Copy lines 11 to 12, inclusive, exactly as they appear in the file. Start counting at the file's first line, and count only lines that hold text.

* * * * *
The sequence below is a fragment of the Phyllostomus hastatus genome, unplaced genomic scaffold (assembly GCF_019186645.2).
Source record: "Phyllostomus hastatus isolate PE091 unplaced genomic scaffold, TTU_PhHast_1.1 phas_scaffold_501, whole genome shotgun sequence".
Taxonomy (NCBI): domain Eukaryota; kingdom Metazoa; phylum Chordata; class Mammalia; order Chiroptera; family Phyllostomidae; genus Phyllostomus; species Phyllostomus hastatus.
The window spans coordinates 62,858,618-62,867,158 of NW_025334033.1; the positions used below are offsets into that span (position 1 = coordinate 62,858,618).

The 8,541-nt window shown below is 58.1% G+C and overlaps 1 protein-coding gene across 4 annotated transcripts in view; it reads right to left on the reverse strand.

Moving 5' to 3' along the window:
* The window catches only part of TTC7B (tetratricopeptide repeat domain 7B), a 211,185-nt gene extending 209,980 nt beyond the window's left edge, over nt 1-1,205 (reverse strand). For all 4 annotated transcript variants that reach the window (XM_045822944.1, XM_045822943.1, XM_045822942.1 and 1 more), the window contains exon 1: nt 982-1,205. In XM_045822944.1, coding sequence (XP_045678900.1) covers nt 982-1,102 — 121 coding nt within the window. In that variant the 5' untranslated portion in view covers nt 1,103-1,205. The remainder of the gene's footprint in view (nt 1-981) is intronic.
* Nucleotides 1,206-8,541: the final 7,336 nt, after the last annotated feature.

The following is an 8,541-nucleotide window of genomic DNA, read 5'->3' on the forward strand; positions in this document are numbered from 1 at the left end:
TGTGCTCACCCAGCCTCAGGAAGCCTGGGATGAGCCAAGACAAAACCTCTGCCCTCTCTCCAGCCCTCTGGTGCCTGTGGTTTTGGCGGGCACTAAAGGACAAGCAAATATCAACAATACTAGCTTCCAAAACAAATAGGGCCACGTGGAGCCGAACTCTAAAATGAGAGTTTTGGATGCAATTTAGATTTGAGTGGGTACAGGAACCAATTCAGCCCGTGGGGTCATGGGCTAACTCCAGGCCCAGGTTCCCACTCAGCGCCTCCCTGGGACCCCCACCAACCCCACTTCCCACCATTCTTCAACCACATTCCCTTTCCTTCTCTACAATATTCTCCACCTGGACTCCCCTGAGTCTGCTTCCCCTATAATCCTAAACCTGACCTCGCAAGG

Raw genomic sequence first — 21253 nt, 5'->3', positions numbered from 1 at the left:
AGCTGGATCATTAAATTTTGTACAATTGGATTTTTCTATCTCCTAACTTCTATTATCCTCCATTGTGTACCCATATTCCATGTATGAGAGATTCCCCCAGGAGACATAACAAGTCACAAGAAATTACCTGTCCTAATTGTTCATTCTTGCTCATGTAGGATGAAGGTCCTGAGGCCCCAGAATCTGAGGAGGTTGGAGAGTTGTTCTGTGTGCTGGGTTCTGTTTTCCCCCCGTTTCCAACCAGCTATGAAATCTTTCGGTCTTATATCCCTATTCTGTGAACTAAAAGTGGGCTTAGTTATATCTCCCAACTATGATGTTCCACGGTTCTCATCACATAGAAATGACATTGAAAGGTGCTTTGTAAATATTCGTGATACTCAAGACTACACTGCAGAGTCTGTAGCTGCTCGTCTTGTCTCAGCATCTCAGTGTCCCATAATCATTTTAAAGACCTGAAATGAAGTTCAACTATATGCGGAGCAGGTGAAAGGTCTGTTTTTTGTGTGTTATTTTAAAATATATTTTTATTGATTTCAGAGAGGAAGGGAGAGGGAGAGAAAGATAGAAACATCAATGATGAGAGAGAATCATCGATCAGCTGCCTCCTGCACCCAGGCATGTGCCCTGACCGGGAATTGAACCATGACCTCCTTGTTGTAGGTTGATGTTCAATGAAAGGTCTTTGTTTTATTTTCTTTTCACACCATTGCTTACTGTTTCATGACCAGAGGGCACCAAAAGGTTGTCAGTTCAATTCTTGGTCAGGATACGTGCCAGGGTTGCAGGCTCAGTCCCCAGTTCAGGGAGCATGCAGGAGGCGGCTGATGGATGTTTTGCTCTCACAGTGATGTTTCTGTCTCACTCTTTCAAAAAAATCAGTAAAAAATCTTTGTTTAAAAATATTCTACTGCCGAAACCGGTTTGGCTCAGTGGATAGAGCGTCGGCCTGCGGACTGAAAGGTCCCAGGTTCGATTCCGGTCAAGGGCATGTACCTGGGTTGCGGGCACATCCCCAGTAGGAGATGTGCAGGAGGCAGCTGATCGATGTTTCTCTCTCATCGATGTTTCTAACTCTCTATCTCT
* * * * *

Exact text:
Raw genomic sequence first — 21253 nt, 5'->3', positions numbered from 1 at the left:
AGCTGGATCATTAAATTTTGTACAATTGGATTTTTCTATCTCCTAACTTCTATTATCCTCCATTGTGTACCCATATTCCATGTATGAGAGATTCCCCCAGGAGACATAACAAGTCACAAGAAATTACCTGTCCTAATTGTTCATTCTTGCTCATGTAGGATGAAGGTCCTGAGGCCCCAGAATCTGAGGAGGTTGGAGAGTTGTTCTGTGTGCTGGGTTCTGTTTTCCCCCCGTTTCCAACCAGCTATGAAATCTTTCGGTCTTATATCCCTATTCTGTGAACTAAAAGTGGGCTTAGTTATATCTCCCAACTATGATGTTCCACGGTTCTCATCACATAGAAATGACATTGAAAGGTGCTTTGTAAATATTCGTGATACTCAAGACTACACTGCAGAGTCTGTAGCTGCTCGTCTTGTCTCAGCATCTCAGTGTCCCATAATCATTTTAAAGACCTGAAATGAAGTTCAACTATATGCGGAGCAGGTGAAAGGTCTGTTTTTTGTGTGTTATTTTAAAATATATTTTTATTGATTTCAGAGAGGAAGGGAGAGGGAGAGAAAGATAGAAACATCAATGATGAGAGAGAATCATCGATCAGCTGCCTCCTGCACCCAGGCATGTGCCCTGACCGGGAATTGAACCATGACCTCCTTGTTGTAGGTTGATGTTCAATGAAAGGTCTTTGTTTTATTTTCTTTTCACACCATTGCTTACTGTTTCATGACCAGAGGGCACCAAAAGGTTGTCAGTTCAATTCTTGGTCAGGATACGTGCCAGGGTTGCAGGCTCAGTCCCCAGTTCAGGGAGCATGCAGGAGGCGGCTGATGGATGTTTTGCTCTCACAGTGATGTTTCTGTCTCACTCTTTCAAAAAAATCAGTAAAAAATCTTTGTTTAAAAATATTCTACTGCCGAAACCGGTTTGGCTCAGTGGATAGAGCGTCGGCCTGCGGACTGAAAGGTCCCAGGTTCGATTCCGGTCAAGGGCATGTACCTGGGTTGCGGGCACATCCCCAGTAGGAGATGTGCAGGAGGCAGCTGATCGATGTTTCTCTCTCATCGATGTTTCTAACTCTCTATCTCT